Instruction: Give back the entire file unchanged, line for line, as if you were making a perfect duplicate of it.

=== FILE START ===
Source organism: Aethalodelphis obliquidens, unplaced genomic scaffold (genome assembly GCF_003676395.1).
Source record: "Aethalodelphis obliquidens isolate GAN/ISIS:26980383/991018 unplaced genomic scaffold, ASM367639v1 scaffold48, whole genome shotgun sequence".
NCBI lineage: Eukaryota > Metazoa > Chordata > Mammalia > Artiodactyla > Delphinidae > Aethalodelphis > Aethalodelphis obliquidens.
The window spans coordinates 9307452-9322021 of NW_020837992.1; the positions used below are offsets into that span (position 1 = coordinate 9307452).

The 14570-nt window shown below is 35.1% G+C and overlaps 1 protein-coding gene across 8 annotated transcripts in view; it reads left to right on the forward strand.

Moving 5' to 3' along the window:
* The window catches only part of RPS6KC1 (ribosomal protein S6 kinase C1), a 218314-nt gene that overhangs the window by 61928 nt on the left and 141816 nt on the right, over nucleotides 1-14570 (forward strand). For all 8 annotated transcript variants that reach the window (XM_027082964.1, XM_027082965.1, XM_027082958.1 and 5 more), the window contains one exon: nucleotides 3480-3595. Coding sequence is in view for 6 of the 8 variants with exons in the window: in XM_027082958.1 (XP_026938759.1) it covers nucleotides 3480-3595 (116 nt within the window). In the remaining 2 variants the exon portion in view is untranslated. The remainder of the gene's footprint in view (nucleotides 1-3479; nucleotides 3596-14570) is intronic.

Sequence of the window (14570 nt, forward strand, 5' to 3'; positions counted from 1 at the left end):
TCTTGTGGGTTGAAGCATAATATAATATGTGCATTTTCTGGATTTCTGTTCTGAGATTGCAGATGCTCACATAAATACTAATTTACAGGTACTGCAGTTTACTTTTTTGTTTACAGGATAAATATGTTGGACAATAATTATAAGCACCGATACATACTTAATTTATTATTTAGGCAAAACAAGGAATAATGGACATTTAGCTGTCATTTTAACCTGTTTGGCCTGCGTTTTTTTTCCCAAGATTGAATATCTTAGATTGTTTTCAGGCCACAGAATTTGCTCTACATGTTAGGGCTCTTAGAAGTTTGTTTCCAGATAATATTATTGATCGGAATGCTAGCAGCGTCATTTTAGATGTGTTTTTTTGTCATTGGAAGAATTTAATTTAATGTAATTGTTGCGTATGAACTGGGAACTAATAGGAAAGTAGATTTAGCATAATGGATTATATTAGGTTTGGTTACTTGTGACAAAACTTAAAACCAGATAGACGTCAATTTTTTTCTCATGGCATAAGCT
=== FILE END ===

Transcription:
Source organism: Aethalodelphis obliquidens, unplaced genomic scaffold (genome assembly GCF_003676395.1).
Source record: "Aethalodelphis obliquidens isolate GAN/ISIS:26980383/991018 unplaced genomic scaffold, ASM367639v1 scaffold48, whole genome shotgun sequence".
NCBI lineage: Eukaryota > Metazoa > Chordata > Mammalia > Artiodactyla > Delphinidae > Aethalodelphis > Aethalodelphis obliquidens.
The window spans coordinates 9307452-9322021 of NW_020837992.1; the positions used below are offsets into that span (position 1 = coordinate 9307452).

The 14570-nt window shown below is 35.1% G+C and overlaps 1 protein-coding gene across 8 annotated transcripts in view; it reads left to right on the forward strand.

Moving 5' to 3' along the window:
* The window catches only part of RPS6KC1 (ribosomal protein S6 kinase C1), a 218314-nt gene that overhangs the window by 61928 nt on the left and 141816 nt on the right, over nucleotides 1-14570 (forward strand). For all 8 annotated transcript variants that reach the window (XM_027082964.1, XM_027082965.1, XM_027082958.1 and 5 more), the window contains one exon: nucleotides 3480-3595. Coding sequence is in view for 6 of the 8 variants with exons in the window: in XM_027082958.1 (XP_026938759.1) it covers nucleotides 3480-3595 (116 nt within the window). In the remaining 2 variants the exon portion in view is untranslated. The remainder of the gene's footprint in view (nucleotides 1-3479; nucleotides 3596-14570) is intronic.

Sequence of the window (14570 nt, forward strand, 5' to 3'; positions counted from 1 at the left end):
TCTTGTGGGTTGAAGCATAATATAATATGTGCATTTTCTGGATTTCTGTTCTGAGATTGCAGATGCTCACATAAATACTAATTTACAGGTACTGCAGTTTACTTTTTTGTTTACAGGATAAATATGTTGGACAATAATTATAAGCACCGATACATACTTAATTTATTATTTAGGCAAAACAAGGAATAATGGACATTTAGCTGTCATTTTAACCTGTTTGGCCTGCGTTTTTTTTCCCAAGATTGAATATCTTAGATTGTTTTCAGGCCACAGAATTTGCTCTACATGTTAGGGCTCTTAGAAGTTTGTTTCCAGATAATATTATTGATCGGAATGCTAGCAGCGTCATTTTAGATGTGTTTTTTTGTCATTGGAAGAATTTAATTTAATGTAATTGTTGCGTATGAACTGGGAACTAATAGGAAAGTAGATTTAGCATAATGGATTATATTAGGTTTGGTTACTTGTGACAAAACTTAAAACCAGATAGACGTCAATTTTTTTCTCATGGCATAAGCT